In a recent article in The Wall Street Journal titled “How to Keep Your Inheritance in a Divorce”, the author outlines a few tips on how an inheritance received by one spouse before or during marriage might be rendered safe from equal division in favour of the other spouse, in the event that they later divorce.
Although that article was written from the U.S. perspective (and indeed the author makes a point of noting that the laws do vary by state), some of the points are equally valid to Ontario law. However, some of the author’s tips – while helpful in a general sense – are effectively moot because the law is comparative simple in this province.
Here are the basics:
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Toronto’s Experts in Family Law
1) Ontario Family Law already addresses inheritances
In one of our most popular Blog posts, I wrote about how inheritances are dealt with in a divorce, and pointed out that the Ontario Family Law Act already covers the topic – by expressly stating that: a) inheritances received before marriage deductible from assets subject to equalization, and inheritances received during marriage are also specifically excluded from Net Family Property. (Although any income from that inheritance is only excluded in certain circumstances).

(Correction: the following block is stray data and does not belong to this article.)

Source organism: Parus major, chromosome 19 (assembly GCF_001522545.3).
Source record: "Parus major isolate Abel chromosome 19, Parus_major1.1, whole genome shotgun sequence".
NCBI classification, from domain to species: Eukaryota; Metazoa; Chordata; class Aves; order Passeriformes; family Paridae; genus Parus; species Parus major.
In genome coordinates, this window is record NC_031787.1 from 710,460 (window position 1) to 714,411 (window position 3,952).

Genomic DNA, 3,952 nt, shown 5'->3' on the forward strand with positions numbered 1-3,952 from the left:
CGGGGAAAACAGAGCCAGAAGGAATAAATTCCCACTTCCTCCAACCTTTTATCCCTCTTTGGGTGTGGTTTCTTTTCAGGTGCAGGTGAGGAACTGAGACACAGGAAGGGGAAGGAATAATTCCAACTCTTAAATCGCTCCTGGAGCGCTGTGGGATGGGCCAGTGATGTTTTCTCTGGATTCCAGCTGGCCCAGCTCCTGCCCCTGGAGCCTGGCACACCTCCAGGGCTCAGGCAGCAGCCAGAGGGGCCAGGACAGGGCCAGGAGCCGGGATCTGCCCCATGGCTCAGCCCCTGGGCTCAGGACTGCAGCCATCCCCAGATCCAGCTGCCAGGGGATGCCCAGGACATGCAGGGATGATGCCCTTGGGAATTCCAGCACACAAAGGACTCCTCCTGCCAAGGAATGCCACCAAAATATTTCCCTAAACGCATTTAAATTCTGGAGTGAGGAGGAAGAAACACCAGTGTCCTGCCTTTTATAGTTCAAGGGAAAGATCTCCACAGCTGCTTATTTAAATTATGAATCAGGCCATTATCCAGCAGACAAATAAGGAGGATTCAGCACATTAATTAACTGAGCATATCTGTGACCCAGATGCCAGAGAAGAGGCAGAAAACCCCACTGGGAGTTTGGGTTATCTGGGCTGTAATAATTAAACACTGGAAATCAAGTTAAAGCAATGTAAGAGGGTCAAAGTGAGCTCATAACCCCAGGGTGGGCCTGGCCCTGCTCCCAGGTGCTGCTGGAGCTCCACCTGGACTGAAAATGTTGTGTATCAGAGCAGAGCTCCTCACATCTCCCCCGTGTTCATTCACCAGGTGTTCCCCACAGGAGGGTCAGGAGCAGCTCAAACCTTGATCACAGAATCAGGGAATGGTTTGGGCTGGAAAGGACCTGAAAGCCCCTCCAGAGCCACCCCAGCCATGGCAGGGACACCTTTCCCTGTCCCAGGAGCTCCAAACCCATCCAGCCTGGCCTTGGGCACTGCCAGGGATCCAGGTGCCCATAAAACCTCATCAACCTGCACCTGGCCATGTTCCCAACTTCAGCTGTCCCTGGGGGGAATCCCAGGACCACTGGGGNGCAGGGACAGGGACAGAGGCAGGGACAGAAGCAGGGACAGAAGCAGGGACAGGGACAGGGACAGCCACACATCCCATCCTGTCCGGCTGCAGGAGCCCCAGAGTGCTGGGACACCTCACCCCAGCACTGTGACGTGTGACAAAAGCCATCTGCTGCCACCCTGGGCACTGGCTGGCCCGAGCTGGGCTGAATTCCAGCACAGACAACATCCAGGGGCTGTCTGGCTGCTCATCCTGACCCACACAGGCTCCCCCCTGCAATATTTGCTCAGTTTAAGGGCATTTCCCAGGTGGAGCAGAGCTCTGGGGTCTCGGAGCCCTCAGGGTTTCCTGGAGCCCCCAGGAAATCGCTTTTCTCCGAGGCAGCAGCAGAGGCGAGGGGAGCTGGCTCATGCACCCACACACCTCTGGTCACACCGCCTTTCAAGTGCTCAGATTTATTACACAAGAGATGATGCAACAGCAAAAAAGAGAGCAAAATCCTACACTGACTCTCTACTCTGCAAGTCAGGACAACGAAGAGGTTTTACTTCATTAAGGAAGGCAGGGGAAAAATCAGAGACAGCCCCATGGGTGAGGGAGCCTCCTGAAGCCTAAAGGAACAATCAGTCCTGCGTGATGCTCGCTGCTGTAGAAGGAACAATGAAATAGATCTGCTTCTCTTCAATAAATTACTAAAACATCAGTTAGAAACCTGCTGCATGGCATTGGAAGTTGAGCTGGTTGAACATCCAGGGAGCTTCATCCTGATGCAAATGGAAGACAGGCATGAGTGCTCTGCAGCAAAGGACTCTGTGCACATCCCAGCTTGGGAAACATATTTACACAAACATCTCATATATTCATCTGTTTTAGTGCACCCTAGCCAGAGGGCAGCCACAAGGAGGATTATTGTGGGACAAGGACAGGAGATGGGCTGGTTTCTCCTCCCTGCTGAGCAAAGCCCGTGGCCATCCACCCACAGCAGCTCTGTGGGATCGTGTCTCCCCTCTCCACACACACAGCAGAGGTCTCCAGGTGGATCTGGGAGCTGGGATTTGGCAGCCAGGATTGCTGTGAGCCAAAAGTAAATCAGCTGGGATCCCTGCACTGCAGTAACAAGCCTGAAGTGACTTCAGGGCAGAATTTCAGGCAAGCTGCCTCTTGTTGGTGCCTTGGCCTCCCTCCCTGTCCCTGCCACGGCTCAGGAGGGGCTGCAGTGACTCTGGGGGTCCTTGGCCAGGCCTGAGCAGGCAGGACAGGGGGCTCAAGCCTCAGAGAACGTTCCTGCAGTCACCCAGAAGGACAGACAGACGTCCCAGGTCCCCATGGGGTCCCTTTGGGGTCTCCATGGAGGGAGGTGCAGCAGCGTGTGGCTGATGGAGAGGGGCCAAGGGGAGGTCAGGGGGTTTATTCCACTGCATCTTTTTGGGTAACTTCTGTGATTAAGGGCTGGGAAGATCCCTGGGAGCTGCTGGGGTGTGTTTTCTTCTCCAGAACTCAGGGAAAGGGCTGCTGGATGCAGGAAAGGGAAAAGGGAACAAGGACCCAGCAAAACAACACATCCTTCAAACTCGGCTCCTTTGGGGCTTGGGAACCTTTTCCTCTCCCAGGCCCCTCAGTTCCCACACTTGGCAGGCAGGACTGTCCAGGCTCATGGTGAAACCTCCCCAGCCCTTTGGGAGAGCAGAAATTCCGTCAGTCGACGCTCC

2) Domestic contracts can also be the answer
Even though the provincial legislation already deals with inheritances, the outcomes described above are based on a presumption: that you and your spouse have not entered into a domestic contract that purports to deal with how inheritances are to be treated between you. In Ontario, domestic contracts (such as a pre-nuptial agreement or marriage contract) are actually the best way for couples to turn their mind to and agree on how specific assets are to be dealt with, and these can override the legislation in most cases. Although these private agreements are not always iron-clad (especially if they are poorly drafted without the help of a lawyer), they serve to embody each spouse’s intentions and expectations around many of the marital assets, including inherited money and goods.
Inheritances are just one type of the more “sentimental” category of assets – which include family cottages, heirlooms, and gifts from relatives. In a future blog I will provide some tips on how these other family assets can be dealt with upon divorce.
Do you have questions about inheritances or domestics contracts generally? Contact us for a free consultation.